I got the Jeep Commando home finally. Yesterday, we cleared about 2,500 square feet of leaves, saplings and debris from the woods behind the yard fence and constructed a 10x20 garage tent structure. A huge thanks go out to my SILs and BILs for helping us get it done. Today, my dad and I replaced the Wrangler seats with some original style low back seats, and then I brought it home for good. Here's a picture of it in the garage.
I think these tent structures have some great applications to preppers and will do a full post about it this week.
Wyoming Is Getting Ready
Did you catch this article out of Cheyenne today? The legislature there is proposing a study to help plan Wyoming's future in the aftermath of a complete economic breakdown or the collapse of the federal government. They are even taking into account the potential for their own currancy, a Wyoming army, strike aircraft and even an aircraft carrier(?!) I really can't wait until we are in a position to move there and set up a homestead on our 12 acres of paradise that we have near Laramie.
Back in '93 or '94, when I was a young cop, one night I was called to a parking lot behind some businesses to check on a man lurking around some cars. When I found the man and asked to speak to him, the crazy old man turned on me with a pistol in his hand. A very tense few seconds followed with the fastest draw of my life, two "drop the gun!" and a "drop the fu!" as the double action trigger on my Sig Sauer P220 had pulled back the hammer nearly to the breaking point when the threw down his crappy, old .32 special revolver and I released my trigger. The guy was mere ounces of trigger pull away from dying. It turns out he truly was crazy and was found not guilty by reason of insanity. He died several years later in the state mental hospital. Could I have shot him? Durn tootin'. Why didn't I? I don't know. Something (or someone) led me to hesitate, ever so slightly.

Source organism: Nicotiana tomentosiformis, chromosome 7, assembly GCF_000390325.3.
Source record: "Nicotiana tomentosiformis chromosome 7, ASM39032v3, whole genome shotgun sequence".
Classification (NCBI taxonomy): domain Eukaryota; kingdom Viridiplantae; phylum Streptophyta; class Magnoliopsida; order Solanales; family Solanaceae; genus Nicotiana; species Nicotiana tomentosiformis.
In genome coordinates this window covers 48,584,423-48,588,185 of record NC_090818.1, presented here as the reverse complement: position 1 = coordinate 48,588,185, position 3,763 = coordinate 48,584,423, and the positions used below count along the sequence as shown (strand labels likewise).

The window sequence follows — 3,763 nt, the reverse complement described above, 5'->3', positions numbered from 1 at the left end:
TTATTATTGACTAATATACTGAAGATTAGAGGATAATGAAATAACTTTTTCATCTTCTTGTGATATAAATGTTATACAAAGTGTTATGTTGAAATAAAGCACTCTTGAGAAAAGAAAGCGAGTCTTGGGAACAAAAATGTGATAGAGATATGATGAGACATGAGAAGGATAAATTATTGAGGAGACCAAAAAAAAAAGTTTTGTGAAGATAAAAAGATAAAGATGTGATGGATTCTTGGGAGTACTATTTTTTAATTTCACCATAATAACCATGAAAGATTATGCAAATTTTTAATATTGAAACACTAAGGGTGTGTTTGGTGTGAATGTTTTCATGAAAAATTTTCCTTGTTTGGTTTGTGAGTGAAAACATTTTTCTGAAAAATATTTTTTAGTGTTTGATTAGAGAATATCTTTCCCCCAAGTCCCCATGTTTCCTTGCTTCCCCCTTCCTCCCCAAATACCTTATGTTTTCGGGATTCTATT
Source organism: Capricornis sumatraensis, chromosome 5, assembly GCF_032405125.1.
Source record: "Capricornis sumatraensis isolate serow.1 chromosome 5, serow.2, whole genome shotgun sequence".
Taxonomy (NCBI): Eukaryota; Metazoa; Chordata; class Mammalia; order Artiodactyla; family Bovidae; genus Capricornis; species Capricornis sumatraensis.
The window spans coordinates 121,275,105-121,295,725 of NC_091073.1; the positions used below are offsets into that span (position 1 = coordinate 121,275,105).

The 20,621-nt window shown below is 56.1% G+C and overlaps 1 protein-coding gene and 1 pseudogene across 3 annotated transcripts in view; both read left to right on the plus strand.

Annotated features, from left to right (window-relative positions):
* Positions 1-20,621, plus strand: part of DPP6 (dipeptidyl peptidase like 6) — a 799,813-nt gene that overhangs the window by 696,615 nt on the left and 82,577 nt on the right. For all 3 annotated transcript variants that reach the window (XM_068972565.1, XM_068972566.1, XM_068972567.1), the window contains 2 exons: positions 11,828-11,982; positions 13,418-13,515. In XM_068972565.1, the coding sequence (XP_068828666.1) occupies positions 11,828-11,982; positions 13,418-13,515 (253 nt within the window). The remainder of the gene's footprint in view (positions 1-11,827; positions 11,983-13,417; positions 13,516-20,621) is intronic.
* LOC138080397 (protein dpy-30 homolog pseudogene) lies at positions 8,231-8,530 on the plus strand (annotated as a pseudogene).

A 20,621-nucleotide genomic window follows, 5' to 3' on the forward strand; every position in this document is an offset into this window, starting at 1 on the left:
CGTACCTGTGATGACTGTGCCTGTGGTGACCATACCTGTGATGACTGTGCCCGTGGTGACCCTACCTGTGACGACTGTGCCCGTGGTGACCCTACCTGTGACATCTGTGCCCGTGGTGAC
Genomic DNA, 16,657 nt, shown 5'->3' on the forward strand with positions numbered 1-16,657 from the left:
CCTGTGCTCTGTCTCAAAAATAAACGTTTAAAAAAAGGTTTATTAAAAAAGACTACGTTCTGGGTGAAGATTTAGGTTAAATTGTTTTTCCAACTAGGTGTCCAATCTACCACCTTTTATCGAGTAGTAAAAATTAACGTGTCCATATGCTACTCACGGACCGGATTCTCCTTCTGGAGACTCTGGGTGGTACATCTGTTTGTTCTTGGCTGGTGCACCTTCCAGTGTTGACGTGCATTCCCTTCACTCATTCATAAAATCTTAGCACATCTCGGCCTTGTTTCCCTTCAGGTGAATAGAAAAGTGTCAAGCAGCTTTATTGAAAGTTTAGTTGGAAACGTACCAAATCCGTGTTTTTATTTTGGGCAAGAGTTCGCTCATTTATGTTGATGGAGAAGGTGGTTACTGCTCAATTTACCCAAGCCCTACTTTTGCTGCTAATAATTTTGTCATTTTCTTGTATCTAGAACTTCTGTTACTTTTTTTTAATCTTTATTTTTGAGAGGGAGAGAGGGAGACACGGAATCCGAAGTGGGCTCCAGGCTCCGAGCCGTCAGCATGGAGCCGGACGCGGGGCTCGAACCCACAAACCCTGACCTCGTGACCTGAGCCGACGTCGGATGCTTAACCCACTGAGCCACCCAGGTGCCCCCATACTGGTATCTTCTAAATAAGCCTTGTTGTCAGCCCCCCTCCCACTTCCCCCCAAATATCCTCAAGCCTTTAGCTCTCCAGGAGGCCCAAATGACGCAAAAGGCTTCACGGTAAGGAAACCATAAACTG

For several weeks after that night, I had nearly nightly dreams that would wake me in a jolt. Sometimes, I would fire and the bullets would just drop out of my muzzle. Other times, my trigger pull was too heavy and I would pull and pull, but could never get it done. Sometimes the old man would shoot me, other times I would shoot him. After a while, the dreams stopped being nightly and moved to every few nights, then every few weeks, then every few months. Today, almost 20 years later, I still have the dream every now and then. I've never figured out what stressor triggers it (no pun intended). I had the dream a couple nights ago where the bullets drop out of the muzzle. On the whole PTSD scale, my dreams are probably the most miniscule and minor, but it is something to think about when preparing for SHTF.
Most people do not accept killing or lethal force situations as a normal day's event and will have some level of psychologial reaction. Now would be the time to learn about Critical Incident Stress Debriefing before you need it. I'd also encourage you to read On Killing, by Lt. Col. Dave Grossman and In the Gravest Extreme, by Massad Ayoob. They are two good resources that address the mental aspects of lethal force.
And Speaking of Amazon...
I really want to thank all of you who have bought items from Amazon and have used my links to enter through my Amazon store. That gives me a small commission, but costs the buyer nothing extra. Those commissions help pay for books and products that I review and reference. Thanks!